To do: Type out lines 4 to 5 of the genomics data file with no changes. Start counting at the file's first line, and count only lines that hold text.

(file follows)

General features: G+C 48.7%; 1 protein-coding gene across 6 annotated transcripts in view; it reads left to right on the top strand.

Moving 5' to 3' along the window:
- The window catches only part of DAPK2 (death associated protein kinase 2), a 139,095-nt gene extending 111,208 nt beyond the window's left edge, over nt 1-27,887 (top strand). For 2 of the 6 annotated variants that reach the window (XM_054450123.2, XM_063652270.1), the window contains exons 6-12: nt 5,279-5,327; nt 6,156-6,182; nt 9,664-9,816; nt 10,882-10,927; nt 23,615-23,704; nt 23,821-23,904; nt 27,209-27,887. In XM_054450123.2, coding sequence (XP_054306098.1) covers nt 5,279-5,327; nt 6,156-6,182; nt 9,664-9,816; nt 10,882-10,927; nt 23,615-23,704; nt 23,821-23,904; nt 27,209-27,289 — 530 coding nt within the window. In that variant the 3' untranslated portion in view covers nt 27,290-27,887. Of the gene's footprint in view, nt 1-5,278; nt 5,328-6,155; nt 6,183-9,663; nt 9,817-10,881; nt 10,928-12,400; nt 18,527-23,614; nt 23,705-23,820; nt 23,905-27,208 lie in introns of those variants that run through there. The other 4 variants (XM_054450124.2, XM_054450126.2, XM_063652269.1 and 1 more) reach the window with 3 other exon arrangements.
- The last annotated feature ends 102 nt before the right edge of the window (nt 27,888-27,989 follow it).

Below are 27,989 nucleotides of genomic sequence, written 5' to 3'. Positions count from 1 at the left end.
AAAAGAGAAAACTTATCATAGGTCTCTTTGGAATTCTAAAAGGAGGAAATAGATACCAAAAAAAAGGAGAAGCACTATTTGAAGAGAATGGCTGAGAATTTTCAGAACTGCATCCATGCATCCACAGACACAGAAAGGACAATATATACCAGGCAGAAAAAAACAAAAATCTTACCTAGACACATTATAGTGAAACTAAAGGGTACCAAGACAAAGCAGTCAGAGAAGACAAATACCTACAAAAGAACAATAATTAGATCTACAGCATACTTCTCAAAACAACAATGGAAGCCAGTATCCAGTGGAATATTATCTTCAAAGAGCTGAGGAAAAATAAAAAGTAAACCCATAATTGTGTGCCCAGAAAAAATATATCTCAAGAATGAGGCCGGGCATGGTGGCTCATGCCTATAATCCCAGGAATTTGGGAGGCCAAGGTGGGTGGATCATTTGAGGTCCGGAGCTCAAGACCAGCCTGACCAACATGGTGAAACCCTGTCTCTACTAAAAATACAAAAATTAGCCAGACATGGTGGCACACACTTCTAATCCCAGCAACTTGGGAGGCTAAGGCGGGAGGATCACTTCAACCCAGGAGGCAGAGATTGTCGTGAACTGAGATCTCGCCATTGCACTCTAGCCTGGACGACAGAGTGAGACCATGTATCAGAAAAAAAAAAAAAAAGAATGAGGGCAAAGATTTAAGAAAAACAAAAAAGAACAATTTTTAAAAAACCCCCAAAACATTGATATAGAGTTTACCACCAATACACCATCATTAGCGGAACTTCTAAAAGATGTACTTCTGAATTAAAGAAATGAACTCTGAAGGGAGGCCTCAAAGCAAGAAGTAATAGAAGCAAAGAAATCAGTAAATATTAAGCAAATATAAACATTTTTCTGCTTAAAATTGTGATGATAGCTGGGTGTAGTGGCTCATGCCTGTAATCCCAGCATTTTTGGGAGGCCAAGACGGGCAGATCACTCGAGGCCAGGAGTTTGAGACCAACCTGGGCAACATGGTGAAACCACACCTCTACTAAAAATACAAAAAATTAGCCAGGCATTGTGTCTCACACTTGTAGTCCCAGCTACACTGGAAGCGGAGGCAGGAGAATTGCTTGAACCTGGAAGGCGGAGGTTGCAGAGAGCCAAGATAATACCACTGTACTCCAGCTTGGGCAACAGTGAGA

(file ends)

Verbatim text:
- The last annotated feature ends 102 nt before the right edge of the window (nt 27,888-27,989 follow it).

Below are 27,989 nucleotides of genomic sequence, written 5' to 3'. Positions count from 1 at the left end.